Flood Recovery: Not-So-Rapid Rehousing, WWNO, August 15, 2017
Federal aid helped pay for hotels for thousands of Louisianans after last year’s flood. Until May, the short-term program help people find shelter, especially low-income renters. Now a state-managed program is still filling in the gaps, trying to give more permanent homes to families washed out last year — including a single mother in Baton Rouge.
The Uncertain Future of Flood Insurance, WWNO, July 25, 2017
Since last August, the popularity of flood insurance has again surged in Louisiana, but the future of the debt-laden National Flood Insurance Program is uncertain. Since 2005, the program has racked up $24.6 billion in liability to the U.S. Treasury, mostly due to claims after Hurricane Katrina, Superstorm Sandy, and the Great Louisiana Flood of 2016. That’s just one way that Louisiana’s past is influencing the federal program’s future.
The Danger of Urban Heat Islands, High Country News, May 16, 2017
Western communities, including Los Angeles, are aware that urban heat is a serious and growing threat to public health, and the warming climate only increases the problem…But researchers are still learning about how people are affected by excessive heat in the places where they spend most of their time — inside their homes.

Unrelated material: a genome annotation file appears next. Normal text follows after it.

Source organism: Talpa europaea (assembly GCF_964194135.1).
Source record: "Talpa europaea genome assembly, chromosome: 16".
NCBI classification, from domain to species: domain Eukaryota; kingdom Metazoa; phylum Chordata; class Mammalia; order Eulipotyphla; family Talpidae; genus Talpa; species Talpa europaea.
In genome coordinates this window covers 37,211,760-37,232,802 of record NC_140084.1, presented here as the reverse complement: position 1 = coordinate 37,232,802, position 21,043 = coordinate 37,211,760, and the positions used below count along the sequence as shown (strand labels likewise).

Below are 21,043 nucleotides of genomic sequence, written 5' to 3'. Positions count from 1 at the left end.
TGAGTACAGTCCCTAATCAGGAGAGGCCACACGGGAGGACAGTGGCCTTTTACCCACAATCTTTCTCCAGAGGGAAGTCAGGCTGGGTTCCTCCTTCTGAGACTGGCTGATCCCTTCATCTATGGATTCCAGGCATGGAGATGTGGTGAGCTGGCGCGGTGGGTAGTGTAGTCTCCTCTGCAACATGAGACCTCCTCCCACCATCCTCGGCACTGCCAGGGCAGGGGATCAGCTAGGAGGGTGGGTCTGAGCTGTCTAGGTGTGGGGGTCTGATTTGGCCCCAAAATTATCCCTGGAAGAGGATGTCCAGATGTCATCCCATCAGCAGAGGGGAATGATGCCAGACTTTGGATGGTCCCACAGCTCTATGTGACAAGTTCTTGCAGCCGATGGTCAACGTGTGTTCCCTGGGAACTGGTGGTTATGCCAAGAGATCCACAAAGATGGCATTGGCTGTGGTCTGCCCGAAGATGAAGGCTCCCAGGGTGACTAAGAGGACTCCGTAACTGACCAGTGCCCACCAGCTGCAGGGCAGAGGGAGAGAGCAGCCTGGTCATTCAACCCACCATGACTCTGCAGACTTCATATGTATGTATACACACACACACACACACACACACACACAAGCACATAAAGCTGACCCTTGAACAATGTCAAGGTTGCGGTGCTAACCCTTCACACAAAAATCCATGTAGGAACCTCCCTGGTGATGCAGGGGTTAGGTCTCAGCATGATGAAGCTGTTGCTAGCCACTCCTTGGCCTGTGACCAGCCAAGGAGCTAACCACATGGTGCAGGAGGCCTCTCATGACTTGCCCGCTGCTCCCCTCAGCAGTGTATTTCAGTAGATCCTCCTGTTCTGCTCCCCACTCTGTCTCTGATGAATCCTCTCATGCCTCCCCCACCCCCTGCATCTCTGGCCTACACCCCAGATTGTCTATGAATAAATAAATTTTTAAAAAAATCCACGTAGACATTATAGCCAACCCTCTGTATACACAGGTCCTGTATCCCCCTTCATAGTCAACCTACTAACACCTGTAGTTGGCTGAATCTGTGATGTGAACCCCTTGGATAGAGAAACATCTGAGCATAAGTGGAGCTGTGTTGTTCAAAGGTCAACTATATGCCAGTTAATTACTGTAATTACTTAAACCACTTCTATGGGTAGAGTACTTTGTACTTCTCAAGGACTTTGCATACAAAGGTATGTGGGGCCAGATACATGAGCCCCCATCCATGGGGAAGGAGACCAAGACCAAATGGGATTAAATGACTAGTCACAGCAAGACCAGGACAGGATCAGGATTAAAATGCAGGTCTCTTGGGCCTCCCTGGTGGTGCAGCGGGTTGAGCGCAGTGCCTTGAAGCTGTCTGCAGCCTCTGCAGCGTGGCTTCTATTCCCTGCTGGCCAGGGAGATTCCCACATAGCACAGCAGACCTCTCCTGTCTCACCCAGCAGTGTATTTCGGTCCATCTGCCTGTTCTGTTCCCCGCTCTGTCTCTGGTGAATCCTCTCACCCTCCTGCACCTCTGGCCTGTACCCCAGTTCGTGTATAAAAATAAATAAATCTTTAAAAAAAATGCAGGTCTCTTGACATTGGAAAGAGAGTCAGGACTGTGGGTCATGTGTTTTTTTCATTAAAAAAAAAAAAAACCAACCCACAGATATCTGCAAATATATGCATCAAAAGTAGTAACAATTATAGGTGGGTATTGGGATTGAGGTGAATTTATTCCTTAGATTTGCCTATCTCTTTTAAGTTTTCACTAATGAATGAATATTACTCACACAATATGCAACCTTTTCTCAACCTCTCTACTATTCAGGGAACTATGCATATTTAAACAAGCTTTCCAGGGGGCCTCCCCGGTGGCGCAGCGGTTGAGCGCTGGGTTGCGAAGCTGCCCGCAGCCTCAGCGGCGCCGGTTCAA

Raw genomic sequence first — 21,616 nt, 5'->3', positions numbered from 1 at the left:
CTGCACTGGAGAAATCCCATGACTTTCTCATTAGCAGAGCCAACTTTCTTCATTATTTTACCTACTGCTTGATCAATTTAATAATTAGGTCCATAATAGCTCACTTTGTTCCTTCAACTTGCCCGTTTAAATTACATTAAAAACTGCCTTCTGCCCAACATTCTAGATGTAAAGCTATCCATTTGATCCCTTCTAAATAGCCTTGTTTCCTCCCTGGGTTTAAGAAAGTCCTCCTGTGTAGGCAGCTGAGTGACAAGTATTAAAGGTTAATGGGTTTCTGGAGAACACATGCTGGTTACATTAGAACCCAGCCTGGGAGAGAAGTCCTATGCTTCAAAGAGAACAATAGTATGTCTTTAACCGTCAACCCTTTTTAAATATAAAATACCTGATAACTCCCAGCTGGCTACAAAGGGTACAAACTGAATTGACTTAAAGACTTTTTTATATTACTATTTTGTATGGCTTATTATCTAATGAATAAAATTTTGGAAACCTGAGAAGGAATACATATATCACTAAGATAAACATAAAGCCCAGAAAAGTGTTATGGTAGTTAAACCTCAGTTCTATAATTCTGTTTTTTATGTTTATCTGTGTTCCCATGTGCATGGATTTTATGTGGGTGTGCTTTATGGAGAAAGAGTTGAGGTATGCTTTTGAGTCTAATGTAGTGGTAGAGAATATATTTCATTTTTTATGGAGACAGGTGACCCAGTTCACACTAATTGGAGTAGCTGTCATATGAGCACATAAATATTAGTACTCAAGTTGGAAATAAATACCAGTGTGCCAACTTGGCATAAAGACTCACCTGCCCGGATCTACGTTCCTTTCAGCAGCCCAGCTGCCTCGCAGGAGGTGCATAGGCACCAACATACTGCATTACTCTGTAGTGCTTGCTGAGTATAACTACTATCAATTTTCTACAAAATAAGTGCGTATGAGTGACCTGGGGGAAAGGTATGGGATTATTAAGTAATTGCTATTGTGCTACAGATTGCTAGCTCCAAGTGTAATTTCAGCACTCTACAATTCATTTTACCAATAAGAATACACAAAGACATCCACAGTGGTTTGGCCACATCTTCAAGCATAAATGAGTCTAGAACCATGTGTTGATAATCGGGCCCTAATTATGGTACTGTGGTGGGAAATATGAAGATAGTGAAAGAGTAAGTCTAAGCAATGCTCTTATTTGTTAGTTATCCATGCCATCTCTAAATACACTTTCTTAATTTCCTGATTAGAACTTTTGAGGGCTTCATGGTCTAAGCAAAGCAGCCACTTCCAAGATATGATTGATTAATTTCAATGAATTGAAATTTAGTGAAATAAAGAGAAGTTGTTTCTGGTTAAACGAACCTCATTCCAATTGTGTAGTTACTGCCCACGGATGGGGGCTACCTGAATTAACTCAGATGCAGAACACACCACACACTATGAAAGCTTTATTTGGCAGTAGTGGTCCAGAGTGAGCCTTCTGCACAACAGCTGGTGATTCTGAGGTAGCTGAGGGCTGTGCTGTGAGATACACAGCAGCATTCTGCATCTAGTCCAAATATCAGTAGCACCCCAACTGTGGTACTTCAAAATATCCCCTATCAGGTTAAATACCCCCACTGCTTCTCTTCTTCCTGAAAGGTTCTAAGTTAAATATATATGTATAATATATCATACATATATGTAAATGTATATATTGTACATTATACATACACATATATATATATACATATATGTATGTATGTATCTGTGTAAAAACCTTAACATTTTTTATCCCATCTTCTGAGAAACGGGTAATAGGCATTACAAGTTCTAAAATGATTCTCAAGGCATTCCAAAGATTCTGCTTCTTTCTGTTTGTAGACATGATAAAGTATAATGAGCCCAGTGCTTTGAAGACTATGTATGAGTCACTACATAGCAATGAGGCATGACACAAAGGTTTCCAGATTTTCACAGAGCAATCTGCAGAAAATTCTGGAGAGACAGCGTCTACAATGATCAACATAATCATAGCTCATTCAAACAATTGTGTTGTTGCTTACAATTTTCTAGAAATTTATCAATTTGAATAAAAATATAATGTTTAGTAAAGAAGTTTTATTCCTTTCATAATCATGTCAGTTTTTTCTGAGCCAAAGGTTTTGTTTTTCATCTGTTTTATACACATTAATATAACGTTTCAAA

(The story was picked up by ClimateDesk, and reproduced in The Atlantic’s CityLab, Grist, and Wired, among others.)
Governor Edwards grilled on flood response, WWNO, April 5, 2017
This was a two-way in which I reported on Governor John Bel Edwards’ federal public hearing and provided context for analyzing his response to the 2016 flood.
Disaster was his routine: An interview with Craig Fugate about Louisiana and FEMA, WWNO, March 30, 2017
This was a two-way in which I interviewed former FEMA chief Craig Fugate.
Exploring what a hotter Los Angeles means for public health, USC Center for Health Journalism, March 2, 2017
Curiosity has its own reason for existence, Albert Einstein says, and in my case that reason is personal. My old radio station, a few years back, ran out of desks for all of its reporters, and we were encouraged to work from home, where I have no central air. By early afternoon from June on, I’d be sweating in that home bureau, and I’d notice my thinking slow down and get foggy. I started planning way more interviews in sleek, air-conditioned buildings. I’m not even one of the people most vulnerable to heat in Los Angeles. But who is?